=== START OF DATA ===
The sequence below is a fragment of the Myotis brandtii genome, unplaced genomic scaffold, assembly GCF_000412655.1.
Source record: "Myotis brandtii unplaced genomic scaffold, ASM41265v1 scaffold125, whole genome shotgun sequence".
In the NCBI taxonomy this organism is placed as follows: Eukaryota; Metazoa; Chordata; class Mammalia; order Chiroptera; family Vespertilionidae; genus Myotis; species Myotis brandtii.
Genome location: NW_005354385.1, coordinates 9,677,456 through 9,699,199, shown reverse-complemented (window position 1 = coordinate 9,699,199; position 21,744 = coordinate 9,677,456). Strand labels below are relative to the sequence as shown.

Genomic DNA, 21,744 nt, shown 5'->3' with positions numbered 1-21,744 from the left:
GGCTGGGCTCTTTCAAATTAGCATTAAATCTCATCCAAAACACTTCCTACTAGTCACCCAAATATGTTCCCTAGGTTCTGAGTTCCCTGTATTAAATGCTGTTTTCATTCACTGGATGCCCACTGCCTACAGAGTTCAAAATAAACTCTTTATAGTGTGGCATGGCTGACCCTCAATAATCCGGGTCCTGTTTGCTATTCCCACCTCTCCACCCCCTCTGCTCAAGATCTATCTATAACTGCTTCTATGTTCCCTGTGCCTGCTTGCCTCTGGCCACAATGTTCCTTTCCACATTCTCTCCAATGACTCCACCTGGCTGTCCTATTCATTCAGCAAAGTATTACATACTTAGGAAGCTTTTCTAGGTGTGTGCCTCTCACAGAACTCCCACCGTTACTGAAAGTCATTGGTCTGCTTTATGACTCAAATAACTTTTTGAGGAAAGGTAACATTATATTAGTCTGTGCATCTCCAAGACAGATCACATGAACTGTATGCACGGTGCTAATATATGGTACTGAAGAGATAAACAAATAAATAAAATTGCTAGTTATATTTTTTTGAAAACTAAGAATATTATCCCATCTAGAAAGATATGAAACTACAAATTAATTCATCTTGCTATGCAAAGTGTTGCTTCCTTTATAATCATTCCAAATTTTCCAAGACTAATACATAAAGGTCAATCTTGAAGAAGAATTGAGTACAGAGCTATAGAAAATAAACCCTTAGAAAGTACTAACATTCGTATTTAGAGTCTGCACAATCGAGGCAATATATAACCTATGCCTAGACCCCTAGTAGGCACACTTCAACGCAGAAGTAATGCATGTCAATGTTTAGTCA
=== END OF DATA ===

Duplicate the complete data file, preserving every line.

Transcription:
The sequence below is a fragment of the Myotis brandtii genome, unplaced genomic scaffold, assembly GCF_000412655.1.
Source record: "Myotis brandtii unplaced genomic scaffold, ASM41265v1 scaffold125, whole genome shotgun sequence".
In the NCBI taxonomy this organism is placed as follows: Eukaryota; Metazoa; Chordata; class Mammalia; order Chiroptera; family Vespertilionidae; genus Myotis; species Myotis brandtii.
Genome location: NW_005354385.1, coordinates 9,677,456 through 9,699,199, shown reverse-complemented (window position 1 = coordinate 9,699,199; position 21,744 = coordinate 9,677,456). Strand labels below are relative to the sequence as shown.

Genomic DNA, 21,744 nt, shown 5'->3' with positions numbered 1-21,744 from the left:
GGCTGGGCTCTTTCAAATTAGCATTAAATCTCATCCAAAACACTTCCTACTAGTCACCCAAATATGTTCCCTAGGTTCTGAGTTCCCTGTATTAAATGCTGTTTTCATTCACTGGATGCCCACTGCCTACAGAGTTCAAAATAAACTCTTTATAGTGTGGCATGGCTGACCCTCAATAATCCGGGTCCTGTTTGCTATTCCCACCTCTCCACCCCCTCTGCTCAAGATCTATCTATAACTGCTTCTATGTTCCCTGTGCCTGCTTGCCTCTGGCCACAATGTTCCTTTCCACATTCTCTCCAATGACTCCACCTGGCTGTCCTATTCATTCAGCAAAGTATTACATACTTAGGAAGCTTTTCTAGGTGTGTGCCTCTCACAGAACTCCCACCGTTACTGAAAGTCATTGGTCTGCTTTATGACTCAAATAACTTTTTGAGGAAAGGTAACATTATATTAGTCTGTGCATCTCCAAGACAGATCACATGAACTGTATGCACGGTGCTAATATATGGTACTGAAGAGATAAACAAATAAATAAAATTGCTAGTTATATTTTTTTGAAAACTAAGAATATTATCCCATCTAGAAAGATATGAAACTACAAATTAATTCATCTTGCTATGCAAAGTGTTGCTTCCTTTATAATCATTCCAAATTTTCCAAGACTAATACATAAAGGTCAATCTTGAAGAAGAATTGAGTACAGAGCTATAGAAAATAAACCCTTAGAAAGTACTAACATTCGTATTTAGAGTCTGCACAATCGAGGCAATATATAACCTATGCCTAGACCCCTAGTAGGCACACTTCAACGCAGAAGTAATGCATGTCAATGTTTAGTCA